Landscape and arboriculture professionals here have been asking for more “natural” solutions to pest problems for residential areas, in part because of client preference and local laws favoring EPA-designated “reduced-risk” pesticides (Floramite, Conserve, TriStar, Shuttle and Pedestal), biopesticides (Azatin/Ornazin/Aza-Direct, E-Rase, DiPel Pro/Javelin, Triact 70) and “minimum-risk” pesticides (Hexacide, GC-Mite, Organocide) over most older landscape products, so these products and others like them have been often included in our tests.

Recent trials have looked at new or existing options for control of western flower thrips, euonymus scale, arborvitae leafminer, boxwood leafminer, cabbage aphids, corn earworm, oriental beetle grubs, western flower thrips, fungus gnats and Southern red mite, among others. Our director’s daylily trial garden provided a good site to rate many varieties for flower damage because of daylily thrips: There are dramatic differences among cultivars. A trial we established several years ago is comparing more than 20 kinds of birches for their pest tolerance and suitability in Long Island landscapes.

We have also been testing various seed treatments to control cabbage maggot, a pest of cole crops; I believe Long Island may have the only chlorpyrifos-resistant cabbage maggot population and needs other ways of managing this pest. Mating disruption is a relatively new technique for controlling some insect pests, especially in fruit orchards, and we have been evaluating it in nurseries for managing oriental beetle grubs that damage roots of ornamental plants. The technique depends on saturating an area with the insect’s unique sex pheromone, leaving males unable to locate a live female source of the lure, resulting in unmated females and — we hope — the end of the problem.

Most recently, community groups and one town have asked us to investigate efficacy of the 4-Poster device for controlling ticks, which have become much too common in certain areas here. After spending many hours in the field sampling and removing ticks, I have a new respect for them and for researchers who work extensively with pests of humans! Of course, the knowledge we entomologists acquire through our work is freely shared among ourselves and our growers, so our industries can benefit from this kind of extension networking.

Spreading the Word

Running a diagnostic lab and conducting research is important, but even more critical for those of us in extension work is getting the word out where the news is used. We do that through newsletters, the Internet, magazine articles, books, and especially public presentations and workshops. The demand for information is high: From January through June this year, I have done more than 25 presentations or workshops to nearly 2,000 attendees.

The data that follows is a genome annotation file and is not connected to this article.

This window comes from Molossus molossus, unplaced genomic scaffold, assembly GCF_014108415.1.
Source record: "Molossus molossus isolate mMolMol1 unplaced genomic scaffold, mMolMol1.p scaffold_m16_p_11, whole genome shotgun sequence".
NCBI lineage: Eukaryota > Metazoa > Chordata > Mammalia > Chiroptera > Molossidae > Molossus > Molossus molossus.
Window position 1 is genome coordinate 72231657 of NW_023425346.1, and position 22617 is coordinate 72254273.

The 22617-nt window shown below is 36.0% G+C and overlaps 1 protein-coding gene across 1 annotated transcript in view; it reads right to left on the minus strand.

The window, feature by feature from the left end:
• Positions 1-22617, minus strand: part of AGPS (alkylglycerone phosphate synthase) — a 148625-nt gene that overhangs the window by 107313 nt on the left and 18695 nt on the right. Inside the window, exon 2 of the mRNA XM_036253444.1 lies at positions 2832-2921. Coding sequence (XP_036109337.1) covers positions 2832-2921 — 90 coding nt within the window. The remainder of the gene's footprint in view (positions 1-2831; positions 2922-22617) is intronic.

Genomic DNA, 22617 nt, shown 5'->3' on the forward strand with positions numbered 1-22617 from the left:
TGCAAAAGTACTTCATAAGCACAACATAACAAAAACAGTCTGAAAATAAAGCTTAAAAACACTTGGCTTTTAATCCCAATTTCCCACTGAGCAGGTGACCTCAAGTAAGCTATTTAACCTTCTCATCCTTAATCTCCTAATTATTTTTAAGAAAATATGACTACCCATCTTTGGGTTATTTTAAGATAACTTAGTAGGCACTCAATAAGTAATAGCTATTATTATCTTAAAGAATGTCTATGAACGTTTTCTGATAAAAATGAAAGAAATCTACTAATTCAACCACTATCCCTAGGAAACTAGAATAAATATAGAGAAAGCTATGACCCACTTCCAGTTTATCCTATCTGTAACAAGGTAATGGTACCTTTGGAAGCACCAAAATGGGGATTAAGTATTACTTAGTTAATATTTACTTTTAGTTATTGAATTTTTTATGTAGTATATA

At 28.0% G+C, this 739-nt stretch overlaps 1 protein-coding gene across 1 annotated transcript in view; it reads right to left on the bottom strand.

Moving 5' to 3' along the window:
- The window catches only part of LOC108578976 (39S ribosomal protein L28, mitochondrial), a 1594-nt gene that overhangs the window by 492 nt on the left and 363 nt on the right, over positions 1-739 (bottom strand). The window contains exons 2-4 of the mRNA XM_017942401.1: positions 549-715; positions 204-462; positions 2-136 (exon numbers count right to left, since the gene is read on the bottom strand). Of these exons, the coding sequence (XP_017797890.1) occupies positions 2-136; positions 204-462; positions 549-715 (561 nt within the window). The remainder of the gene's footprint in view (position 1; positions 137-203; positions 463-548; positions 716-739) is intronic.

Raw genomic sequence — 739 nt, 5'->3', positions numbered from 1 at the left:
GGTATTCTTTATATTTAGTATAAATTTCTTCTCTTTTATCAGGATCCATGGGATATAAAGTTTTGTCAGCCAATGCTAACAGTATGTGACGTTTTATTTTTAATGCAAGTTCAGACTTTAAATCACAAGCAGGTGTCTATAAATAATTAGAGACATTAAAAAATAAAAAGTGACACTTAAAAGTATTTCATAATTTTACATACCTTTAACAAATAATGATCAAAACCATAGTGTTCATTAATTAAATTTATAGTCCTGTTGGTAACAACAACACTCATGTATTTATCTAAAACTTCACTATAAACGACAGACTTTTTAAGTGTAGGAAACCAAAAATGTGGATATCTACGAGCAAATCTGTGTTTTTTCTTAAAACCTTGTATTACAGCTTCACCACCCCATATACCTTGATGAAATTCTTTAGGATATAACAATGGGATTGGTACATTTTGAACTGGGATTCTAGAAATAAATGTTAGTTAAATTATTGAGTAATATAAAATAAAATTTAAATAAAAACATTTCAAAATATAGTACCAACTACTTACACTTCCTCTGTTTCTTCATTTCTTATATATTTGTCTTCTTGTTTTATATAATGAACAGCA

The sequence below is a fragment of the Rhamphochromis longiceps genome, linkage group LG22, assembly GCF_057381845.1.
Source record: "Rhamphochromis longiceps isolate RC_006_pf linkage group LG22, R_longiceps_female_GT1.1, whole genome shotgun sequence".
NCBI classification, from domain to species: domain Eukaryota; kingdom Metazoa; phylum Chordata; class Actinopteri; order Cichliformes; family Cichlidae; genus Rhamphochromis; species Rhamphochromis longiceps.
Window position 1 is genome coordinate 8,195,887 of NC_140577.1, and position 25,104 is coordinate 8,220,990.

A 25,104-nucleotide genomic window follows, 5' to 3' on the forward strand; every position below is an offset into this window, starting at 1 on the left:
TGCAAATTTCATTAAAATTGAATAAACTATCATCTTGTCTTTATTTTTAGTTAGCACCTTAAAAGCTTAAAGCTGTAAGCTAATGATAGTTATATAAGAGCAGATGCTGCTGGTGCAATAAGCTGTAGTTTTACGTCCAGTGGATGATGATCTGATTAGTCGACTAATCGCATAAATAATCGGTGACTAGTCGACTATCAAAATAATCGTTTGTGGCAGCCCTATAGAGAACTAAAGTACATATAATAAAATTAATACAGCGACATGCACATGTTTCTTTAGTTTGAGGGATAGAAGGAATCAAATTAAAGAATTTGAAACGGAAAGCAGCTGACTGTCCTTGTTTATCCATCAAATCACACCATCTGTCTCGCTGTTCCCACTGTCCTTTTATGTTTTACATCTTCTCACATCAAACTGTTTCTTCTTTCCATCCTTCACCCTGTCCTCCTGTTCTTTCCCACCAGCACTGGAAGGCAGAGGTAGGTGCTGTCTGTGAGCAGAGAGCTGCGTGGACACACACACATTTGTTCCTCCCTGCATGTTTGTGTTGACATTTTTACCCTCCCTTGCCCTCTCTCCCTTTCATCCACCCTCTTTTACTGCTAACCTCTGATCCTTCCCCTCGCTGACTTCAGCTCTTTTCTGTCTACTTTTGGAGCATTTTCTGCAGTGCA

I try to learn as much as I can from the audience, because there is usually a lot of valuable experience in the room. The information I glean is of value to others for my future presentations. I also derive from their reactions a sense of the practicality (or lack thereof) in my suggestions or recommendations. Growers and landscape professionals are usually quick to dismiss unrealistic ideas, although extension specialists are also expected to be operating somewhere on the sharp cutting edge of technology.

Businesses vary so greatly that one answer may not be good for all, so I try to provide several options to choose from. For example, organic and “green” methods of insect and mite control are hot now, especially for landscape maintenance but increasingly for production as well. We have yet to take full advantage of the Internet, but as younger growers and managers come up, we are doing more and more business by e-mail. Some kinds of communication are improved, but there is still a lot to be said for more individualized or personal attention.

An Invitation

If you haven’t been, I hope you someday get to visit Cornell University in Ithaca and also see our research facility in Riverhead for yourself. Set against the Finger Lakes of Central New York, the university is a beautiful place with tremendous resources, but I feel especially fortunate to work at the field station here, in farm country surrounded by saltwater (yes, the fishing is great too). I love to watch the display gardens, greenhouse plants and field research plots change through the year.

Not only does entomology enjoy a kind of professional synergy with our other areas in solving problems or planning programs, but we enjoy tremendous industry support and involvement through advisory committees, grants to our Friends of Long Island Horticulture research and extension fund, in-kind donations of plants and other materials, and citizens who speak up on our behalf to elected and other government officials. This keeps us going, and I believe we may have something to do with the healthy state of our horticulture as well.

About The Author

Daniel Gilrein is extension entomologist for the Cornell Cooperative Extension of Suffolk County, Long Island Horticultural Research and Extension Center in Riverhead, N.Y. He can be reached at dog1@cornell.edu.